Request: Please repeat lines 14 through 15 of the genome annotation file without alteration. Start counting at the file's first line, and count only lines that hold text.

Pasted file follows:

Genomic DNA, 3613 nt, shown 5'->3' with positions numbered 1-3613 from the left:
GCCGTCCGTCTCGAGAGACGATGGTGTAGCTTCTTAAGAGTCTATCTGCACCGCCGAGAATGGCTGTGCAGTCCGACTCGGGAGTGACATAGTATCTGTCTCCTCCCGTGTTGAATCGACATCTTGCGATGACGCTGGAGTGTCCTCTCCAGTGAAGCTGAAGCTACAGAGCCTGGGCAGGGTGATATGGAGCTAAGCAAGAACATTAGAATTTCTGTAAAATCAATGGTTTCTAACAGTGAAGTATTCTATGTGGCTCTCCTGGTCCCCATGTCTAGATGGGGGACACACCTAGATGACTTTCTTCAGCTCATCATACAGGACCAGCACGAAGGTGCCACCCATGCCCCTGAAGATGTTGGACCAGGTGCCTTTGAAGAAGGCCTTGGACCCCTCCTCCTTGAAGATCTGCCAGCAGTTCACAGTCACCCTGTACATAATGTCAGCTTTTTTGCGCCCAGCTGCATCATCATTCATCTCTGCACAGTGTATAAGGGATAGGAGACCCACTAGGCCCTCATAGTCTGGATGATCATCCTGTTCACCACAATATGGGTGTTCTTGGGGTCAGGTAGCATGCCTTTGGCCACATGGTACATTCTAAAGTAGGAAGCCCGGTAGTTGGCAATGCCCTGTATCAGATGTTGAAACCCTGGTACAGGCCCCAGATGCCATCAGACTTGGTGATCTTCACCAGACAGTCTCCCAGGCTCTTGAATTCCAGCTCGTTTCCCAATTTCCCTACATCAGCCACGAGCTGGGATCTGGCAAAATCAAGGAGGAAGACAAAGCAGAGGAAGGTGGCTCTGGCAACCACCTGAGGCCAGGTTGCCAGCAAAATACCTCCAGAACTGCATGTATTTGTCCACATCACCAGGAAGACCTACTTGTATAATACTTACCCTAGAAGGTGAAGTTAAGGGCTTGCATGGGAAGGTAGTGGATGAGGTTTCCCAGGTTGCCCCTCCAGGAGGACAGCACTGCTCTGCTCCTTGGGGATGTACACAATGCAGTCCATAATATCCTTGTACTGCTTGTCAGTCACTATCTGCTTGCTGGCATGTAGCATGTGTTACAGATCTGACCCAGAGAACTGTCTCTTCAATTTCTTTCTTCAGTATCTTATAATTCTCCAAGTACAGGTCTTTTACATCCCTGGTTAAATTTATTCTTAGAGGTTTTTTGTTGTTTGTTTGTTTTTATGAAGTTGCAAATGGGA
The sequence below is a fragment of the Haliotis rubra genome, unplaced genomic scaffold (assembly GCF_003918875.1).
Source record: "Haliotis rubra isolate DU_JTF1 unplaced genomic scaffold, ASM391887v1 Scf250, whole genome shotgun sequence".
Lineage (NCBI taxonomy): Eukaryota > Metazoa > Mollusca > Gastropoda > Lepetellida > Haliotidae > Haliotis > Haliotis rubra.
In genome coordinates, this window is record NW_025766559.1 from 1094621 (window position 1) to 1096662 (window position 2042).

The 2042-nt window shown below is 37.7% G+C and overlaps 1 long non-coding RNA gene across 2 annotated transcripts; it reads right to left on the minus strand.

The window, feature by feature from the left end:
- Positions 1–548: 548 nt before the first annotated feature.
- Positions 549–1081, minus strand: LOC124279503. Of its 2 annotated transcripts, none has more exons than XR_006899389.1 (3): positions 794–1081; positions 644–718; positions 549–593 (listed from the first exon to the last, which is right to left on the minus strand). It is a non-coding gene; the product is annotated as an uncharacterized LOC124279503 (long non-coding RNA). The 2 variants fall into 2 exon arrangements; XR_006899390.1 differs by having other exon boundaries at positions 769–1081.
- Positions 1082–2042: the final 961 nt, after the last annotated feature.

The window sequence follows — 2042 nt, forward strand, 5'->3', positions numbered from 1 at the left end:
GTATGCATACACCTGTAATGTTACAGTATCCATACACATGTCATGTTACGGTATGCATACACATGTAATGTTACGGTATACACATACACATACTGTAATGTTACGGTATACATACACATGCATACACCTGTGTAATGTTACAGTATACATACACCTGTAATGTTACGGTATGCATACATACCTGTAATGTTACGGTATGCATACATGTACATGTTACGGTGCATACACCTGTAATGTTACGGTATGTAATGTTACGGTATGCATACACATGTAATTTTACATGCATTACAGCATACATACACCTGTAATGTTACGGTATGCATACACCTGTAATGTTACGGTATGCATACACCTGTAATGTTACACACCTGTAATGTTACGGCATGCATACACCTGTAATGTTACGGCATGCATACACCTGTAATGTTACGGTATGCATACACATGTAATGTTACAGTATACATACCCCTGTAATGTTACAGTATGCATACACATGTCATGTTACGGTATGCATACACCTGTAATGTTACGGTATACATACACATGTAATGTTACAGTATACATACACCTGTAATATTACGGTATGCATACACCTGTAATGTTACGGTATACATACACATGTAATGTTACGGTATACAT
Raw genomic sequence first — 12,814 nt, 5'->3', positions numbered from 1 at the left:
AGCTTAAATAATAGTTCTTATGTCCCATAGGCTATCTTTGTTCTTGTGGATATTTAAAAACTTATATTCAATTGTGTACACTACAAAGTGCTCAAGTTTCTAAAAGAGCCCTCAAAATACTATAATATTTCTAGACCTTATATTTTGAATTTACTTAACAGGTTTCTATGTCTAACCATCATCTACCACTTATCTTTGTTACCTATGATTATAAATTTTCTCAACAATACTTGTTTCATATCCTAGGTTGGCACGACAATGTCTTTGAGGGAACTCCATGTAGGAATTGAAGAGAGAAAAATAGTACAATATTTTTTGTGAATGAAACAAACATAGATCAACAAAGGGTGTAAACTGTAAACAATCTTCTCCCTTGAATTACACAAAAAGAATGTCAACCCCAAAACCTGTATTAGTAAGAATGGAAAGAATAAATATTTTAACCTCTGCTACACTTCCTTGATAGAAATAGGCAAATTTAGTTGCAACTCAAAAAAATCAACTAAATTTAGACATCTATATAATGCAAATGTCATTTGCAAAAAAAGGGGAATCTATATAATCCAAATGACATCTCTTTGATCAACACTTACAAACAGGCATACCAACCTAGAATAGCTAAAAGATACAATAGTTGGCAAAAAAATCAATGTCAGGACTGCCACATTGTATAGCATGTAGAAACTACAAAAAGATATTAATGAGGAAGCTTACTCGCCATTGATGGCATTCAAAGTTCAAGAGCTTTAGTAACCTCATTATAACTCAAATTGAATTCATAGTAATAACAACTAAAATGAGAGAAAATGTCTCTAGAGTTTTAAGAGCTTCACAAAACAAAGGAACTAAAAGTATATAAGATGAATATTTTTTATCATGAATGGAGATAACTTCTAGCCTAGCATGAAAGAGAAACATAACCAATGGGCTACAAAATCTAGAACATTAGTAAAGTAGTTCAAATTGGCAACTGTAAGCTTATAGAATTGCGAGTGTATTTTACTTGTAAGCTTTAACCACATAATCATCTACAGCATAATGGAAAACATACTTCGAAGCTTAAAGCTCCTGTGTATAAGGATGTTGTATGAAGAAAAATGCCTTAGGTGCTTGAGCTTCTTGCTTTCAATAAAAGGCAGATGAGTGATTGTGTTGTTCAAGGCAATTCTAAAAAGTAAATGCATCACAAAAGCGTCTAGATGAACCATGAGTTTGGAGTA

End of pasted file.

Raw genomic sequence first — 12,814 nt, 5'->3', positions numbered from 1 at the left:
AGCTTAAATAATAGTTCTTATGTCCCATAGGCTATCTTTGTTCTTGTGGATATTTAAAAACTTATATTCAATTGTGTACACTACAAAGTGCTCAAGTTTCTAAAAGAGCCCTCAAAATACTATAATATTTCTAGACCTTATATTTTGAATTTACTTAACAGGTTTCTATGTCTAACCATCATCTACCACTTATCTTTGTTACCTATGATTATAAATTTTCTCAACAATACTTGTTTCATATCCTAGGTTGGCACGACAATGTCTTTGAGGGAACTCCATGTAGGAATTGAAGAGAGAAAAATAGTACAATATTTTTTGTGAATGAAACAAACATAGATCAACAAAGGGTGTAAACTGTAAACAATCTTCTCCCTTGAATTACACAAAAAGAATGTCAACCCCAAAACCTGTATTAGTAAGAATGGAAAGAATAAATATTTTAACCTCTGCTACACTTCCTTGATAGAAATAGGCAAATTTAGTTGCAACTCAAAAAAATCAACTAAATTTAGACATCTATATAATGCAAATGTCATTTGCAAAAAAAGGGGAATCTATATAATCCAAATGACATCTCTTTGATCAACACTTACAAACAGGCATACCAACCTAGAATAGCTAAAAGATACAATAGTTGGCAAAAAAATCAATGTCAGGACTGCCACATTGTATAGCATGTAGAAACTACAAAAAGATATTAATGAGGAAGCTTACTCGCCATTGATGGCATTCAAAGTTCAAGAGCTTTAGTAACCTCATTATAACTCAAATTGAATTCATAGTAATAACAACTAAAATGAGAGAAAATGTCTCTAGAGTTTTAAGAGCTTCACAAAACAAAGGAACTAAAAGTATATAAGATGAATATTTTTTATCATGAATGGAGATAACTTCTAGCCTAGCATGAAAGAGAAACATAACCAATGGGCTACAAAATCTAGAACATTAGTAAAGTAGTTCAAATTGGCAACTGTAAGCTTATAGAATTGCGAGTGTATTTTACTTGTAAGCTTTAACCACATAATCATCTACAGCATAATGGAAAACATACTTCGAAGCTTAAAGCTCCTGTGTATAAGGATGTTGTATGAAGAAAAATGCCTTAGGTGCTTGAGCTTCTTGCTTTCAATAAAAGGCAGATGAGTGATTGTGTTGTTCAAGGCAATTCTAAAAAGTAAATGCATCACAAAAGCGTCTAGATGAACCATGAGTTTGGAGTA